Since today's theme seems to be optimization (see Sam's blow-by-blow), here is a bit about index-based loops vs. for-each loops. Everyone knows that index-based loops are faster, but why and by how much?  

A friend (Hi Tamar!) asked me why the following 2 snippets behaved differently while debugging:

#1:
foreach(string s in myStringArray)
{
      if (s=="b") break;
}

#2:
foreach(string s in myArrayList)
{
      if (s=="b") break;
}

When debugging line-by-line, Snippet #1 executes the break and then jumps to the code after the loop, while snippet #2 executes the break, then returns to the foreach line one more time before leaving the loop. 

It seemed obvious that the compiler was doing some sort of optimization on the "native" array vs the arraylist object, but to know exactly what was going on I had to peek into the generated IL. Here's how it looks under the covers:

Snippet #1:

  IL_0003:  stloc.2
  IL_0004:  br.s       IL_001d
  IL_0006:  ldloc.1
  IL_0007:  ldloc.2
  IL_0008:  ldelem.ref
  IL_0009:  stloc.0
  IL_000a:  ldloc.0
  IL_000b:  ldstr      "b"
  IL_0010:  call       bool [mscorlib]System.String::op_Equality(string,
                                                                 string)
  IL_0015:  brfalse.s  IL_0019
  IL_0017:  br.s       IL_0023
  IL_0019:  ldloc.2
  IL_001a:  ldc.i4.1
  IL_001b:  add
  IL_001c:  stloc.2
  IL_001d:  ldloc.2
  IL_001e:  ldloc.1
  IL_001f:  ldlen
  IL_0020:  conv.i4
  IL_0021:  blt.s      IL_0006
  IL_0023:  ret

Notice lines IL_0010 - IL_0017: compare the string, if false skip to line 19 (which continues the loop), else branch to line 23, which is outside the loop.

Now check out Snippet #2:

.try
  {
    IL_0007:  br.s       IL_0024
    IL_0009:  ldloc.1
    IL_000a:  callvirt   instance object [mscorlib]System.Collections.IEnumerator::get_Current()
    IL_000f:  castclass  [mscorlib]System.String
    IL_0014:  stloc.0
    IL_0015:  ldloc.0
    IL_0016:  ldstr      "b"
    IL_001b:  call       bool [mscorlib]System.String::op_Equality(string,
                                                                   string)
    IL_0020:  brfalse.s  IL_0024
    IL_0022:  br.s       IL_002c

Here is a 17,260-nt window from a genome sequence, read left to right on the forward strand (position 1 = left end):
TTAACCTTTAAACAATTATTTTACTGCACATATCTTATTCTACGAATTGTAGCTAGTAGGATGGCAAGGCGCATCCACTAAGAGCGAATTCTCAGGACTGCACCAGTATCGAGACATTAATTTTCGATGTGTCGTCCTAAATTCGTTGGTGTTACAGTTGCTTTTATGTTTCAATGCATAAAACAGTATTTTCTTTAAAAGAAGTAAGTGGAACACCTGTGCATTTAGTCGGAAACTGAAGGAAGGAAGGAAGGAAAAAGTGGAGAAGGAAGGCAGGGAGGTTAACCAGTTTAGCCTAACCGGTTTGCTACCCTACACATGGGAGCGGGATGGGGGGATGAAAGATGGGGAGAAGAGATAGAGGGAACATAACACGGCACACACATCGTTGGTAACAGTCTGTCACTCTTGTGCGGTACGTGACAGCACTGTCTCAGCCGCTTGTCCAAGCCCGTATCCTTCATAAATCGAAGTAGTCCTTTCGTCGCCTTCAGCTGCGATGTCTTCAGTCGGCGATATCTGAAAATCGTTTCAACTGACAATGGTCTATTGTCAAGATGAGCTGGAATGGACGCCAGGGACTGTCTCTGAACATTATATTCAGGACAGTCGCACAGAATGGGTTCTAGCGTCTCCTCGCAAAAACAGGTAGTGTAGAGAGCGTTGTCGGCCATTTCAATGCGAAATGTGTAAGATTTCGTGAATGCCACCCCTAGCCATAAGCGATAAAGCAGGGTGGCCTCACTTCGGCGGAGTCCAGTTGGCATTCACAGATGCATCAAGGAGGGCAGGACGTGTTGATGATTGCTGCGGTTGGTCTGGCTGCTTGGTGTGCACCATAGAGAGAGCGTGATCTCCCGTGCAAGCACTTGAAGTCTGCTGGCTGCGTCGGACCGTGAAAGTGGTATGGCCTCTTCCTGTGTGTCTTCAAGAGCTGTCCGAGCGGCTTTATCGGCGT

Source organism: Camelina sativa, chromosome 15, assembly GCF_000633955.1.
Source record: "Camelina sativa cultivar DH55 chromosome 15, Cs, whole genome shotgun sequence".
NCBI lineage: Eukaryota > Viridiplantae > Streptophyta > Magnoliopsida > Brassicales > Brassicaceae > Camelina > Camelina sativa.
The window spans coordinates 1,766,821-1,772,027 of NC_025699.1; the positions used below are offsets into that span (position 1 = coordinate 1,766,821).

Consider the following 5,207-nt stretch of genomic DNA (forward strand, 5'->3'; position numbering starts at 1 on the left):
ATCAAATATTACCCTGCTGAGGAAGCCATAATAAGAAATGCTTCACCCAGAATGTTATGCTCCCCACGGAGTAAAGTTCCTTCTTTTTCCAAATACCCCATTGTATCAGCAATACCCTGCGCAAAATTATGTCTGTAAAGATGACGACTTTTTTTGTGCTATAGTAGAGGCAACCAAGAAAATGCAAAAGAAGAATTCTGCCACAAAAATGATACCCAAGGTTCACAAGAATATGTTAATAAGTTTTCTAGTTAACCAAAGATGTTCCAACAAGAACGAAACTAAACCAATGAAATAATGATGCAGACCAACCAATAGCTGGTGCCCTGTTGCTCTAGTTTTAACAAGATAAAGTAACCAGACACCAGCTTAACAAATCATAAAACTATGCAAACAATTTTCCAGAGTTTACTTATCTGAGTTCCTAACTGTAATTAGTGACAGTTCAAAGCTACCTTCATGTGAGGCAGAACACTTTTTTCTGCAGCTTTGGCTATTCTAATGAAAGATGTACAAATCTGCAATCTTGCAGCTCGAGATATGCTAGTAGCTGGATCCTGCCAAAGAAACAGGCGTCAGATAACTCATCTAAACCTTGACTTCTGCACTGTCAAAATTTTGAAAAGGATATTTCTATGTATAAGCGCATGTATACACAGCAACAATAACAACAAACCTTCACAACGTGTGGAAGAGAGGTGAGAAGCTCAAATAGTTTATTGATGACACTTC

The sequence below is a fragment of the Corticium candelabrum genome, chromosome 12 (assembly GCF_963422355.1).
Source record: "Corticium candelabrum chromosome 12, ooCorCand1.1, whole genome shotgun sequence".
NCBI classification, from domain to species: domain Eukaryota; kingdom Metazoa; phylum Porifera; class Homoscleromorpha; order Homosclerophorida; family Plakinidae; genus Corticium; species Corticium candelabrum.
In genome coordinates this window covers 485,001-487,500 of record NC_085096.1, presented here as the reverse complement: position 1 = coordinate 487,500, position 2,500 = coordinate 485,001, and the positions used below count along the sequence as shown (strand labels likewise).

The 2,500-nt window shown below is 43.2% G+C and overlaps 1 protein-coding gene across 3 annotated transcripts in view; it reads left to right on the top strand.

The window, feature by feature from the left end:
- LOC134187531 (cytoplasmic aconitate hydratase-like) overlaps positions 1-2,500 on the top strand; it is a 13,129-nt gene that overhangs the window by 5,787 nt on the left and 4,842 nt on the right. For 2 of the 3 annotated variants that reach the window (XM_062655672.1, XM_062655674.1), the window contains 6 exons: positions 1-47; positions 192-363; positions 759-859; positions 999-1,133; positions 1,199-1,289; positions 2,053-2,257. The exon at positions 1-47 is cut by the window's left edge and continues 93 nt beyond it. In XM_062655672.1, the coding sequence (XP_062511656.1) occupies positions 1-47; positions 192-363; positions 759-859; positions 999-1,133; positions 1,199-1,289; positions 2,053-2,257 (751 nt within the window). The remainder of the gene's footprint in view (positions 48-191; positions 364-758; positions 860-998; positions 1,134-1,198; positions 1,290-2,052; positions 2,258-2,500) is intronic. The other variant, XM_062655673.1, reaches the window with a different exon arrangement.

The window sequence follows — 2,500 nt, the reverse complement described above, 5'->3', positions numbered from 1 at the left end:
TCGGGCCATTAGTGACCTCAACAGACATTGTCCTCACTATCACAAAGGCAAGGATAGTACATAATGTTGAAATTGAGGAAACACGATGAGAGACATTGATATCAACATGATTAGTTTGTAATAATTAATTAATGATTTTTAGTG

IL_0024:  ldloc.1
    IL_0025:  callvirt   instance bool [mscorlib]System.Collections.IEnumerator::MoveNext()
    IL_002a:  brtrue.s   IL_0009
    IL_002c:  leave.s    IL_003f
  }  // end .try
  finally
  {
    IL_002e:  ldloc.1
    IL_002f:  isinst     [mscorlib]System.IDisposable
    IL_0034:  stloc.2
    IL_0035:  ldloc.2
    IL_0036:  brfalse.s  IL_003e
    IL_0038:  ldloc.2
    IL_0039:  callvirt   instance void [mscorlib]System.IDisposable::Dispose()
    IL_003e:  endfinally
  }  // end handler
  IL_003f:  ...

Now the code is a bit more complex, as the loop is instantiating an IEnumerator and also has a try/finally clause. The inner loop (lines IL_001B-IL_0022) behaves similarly to Snippet #1 (except for using the IEnumerator ), but now when encountering the break it still has to go through the "finally" block which includes one last call to dispose. This is what causes the debugger to go back to the "foreach" line before exiting the loop.

So, from the above code you can see that although both snippets use the for-each syntax, for native arrays the C# compiler optimizes the loop to be just as efficient as an index based loop. However with anything more complex the compiler follows the IEnumerable interface to the letter which results in the overhead of the instantiation, try/finally and Dispose call.

And just to prove the point, here is the IL generated when looping through an ArrayList by index:

 IL_0000:  ldc.i4.0
  IL_0001:  stloc.0
  IL_0002:  br.s       IL_0022
  IL_0004:  ldarg.0
  IL_0005:  ldloc.0
  IL_0006:  callvirt   instance object [mscorlib]System.Collections.ArrayList::get_Item(int32)
  IL_000b:  callvirt   instance string [mscorlib]System.Object::ToString()
  IL_0010:  ldstr      "b"
  IL_0015:  call       bool [mscorlib]System.String::op_Equality(string,
                                                                 string)
  IL_001a:  brfalse.s  IL_001e
  IL_001c:  br.s       IL_002b
  IL_001e:  ldloc.0
  IL_001f:  ldc.i4.1
  IL_0020:  add
  IL_0021:  stloc.0
  IL_0022:  ldloc.0
  IL_0023:  ldarg.0
  IL_0024:  callvirt   instance int32 [mscorlib]System.Collections.ArrayList::get_Count()
  IL_0029:  blt.s      IL_0004
  IL_002b:  ...

This should be compared to Snippet #2's IL. You can see how much simpler the index-based loop is. So, now we know why using "for-each" is slower then using indexed arrays. But (and this was news to me) when using native arrays the difference is neglible.